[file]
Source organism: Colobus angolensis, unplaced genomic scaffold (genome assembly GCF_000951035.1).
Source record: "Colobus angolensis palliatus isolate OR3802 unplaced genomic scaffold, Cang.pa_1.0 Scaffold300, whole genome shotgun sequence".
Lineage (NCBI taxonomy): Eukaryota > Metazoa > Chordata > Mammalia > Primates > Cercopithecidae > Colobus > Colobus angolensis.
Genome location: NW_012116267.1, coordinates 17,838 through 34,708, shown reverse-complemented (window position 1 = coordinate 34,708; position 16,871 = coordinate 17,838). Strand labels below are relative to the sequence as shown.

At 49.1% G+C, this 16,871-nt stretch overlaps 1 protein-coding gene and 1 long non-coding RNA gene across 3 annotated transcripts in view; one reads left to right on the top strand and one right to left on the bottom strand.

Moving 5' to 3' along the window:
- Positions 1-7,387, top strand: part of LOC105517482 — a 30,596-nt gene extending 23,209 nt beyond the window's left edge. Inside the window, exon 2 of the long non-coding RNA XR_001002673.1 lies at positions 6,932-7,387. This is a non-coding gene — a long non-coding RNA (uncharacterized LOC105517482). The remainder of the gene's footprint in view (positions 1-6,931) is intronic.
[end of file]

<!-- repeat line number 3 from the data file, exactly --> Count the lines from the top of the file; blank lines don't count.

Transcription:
Lineage (NCBI taxonomy): Eukaryota > Metazoa > Chordata > Mammalia > Primates > Cercopithecidae > Colobus > Colobus angolensis.